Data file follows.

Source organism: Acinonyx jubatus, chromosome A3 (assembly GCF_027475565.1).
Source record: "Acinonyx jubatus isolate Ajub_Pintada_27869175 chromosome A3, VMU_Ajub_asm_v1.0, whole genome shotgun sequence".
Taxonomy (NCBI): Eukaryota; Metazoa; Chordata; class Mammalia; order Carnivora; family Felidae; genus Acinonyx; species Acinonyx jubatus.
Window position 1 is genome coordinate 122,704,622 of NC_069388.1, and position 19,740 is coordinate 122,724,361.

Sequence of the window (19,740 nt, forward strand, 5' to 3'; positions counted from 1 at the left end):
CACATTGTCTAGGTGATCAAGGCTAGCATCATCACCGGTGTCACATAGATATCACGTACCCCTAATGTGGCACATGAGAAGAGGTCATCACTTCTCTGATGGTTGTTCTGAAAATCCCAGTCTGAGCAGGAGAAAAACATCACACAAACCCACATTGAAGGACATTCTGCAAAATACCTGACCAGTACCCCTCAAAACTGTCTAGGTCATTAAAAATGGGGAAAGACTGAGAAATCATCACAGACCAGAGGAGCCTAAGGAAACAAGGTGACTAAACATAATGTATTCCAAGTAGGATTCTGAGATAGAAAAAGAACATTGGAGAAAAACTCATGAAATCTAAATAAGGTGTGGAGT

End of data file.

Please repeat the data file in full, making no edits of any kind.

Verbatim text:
Source organism: Acinonyx jubatus, chromosome A3 (assembly GCF_027475565.1).
Source record: "Acinonyx jubatus isolate Ajub_Pintada_27869175 chromosome A3, VMU_Ajub_asm_v1.0, whole genome shotgun sequence".
Taxonomy (NCBI): Eukaryota; Metazoa; Chordata; class Mammalia; order Carnivora; family Felidae; genus Acinonyx; species Acinonyx jubatus.
Window position 1 is genome coordinate 122,704,622 of NC_069388.1, and position 19,740 is coordinate 122,724,361.

Sequence of the window (19,740 nt, forward strand, 5' to 3'; positions counted from 1 at the left end):
CACATTGTCTAGGTGATCAAGGCTAGCATCATCACCGGTGTCACATAGATATCACGTACCCCTAATGTGGCACATGAGAAGAGGTCATCACTTCTCTGATGGTTGTTCTGAAAATCCCAGTCTGAGCAGGAGAAAAACATCACACAAACCCACATTGAAGGACATTCTGCAAAATACCTGACCAGTACCCCTCAAAACTGTCTAGGTCATTAAAAATGGGGAAAGACTGAGAAATCATCACAGACCAGAGGAGCCTAAGGAAACAAGGTGACTAAACATAATGTATTCCAAGTAGGATTCTGAGATAGAAAAAGAACATTGGAGAAAAACTCATGAAATCTAAATAAGGTGTGGAGT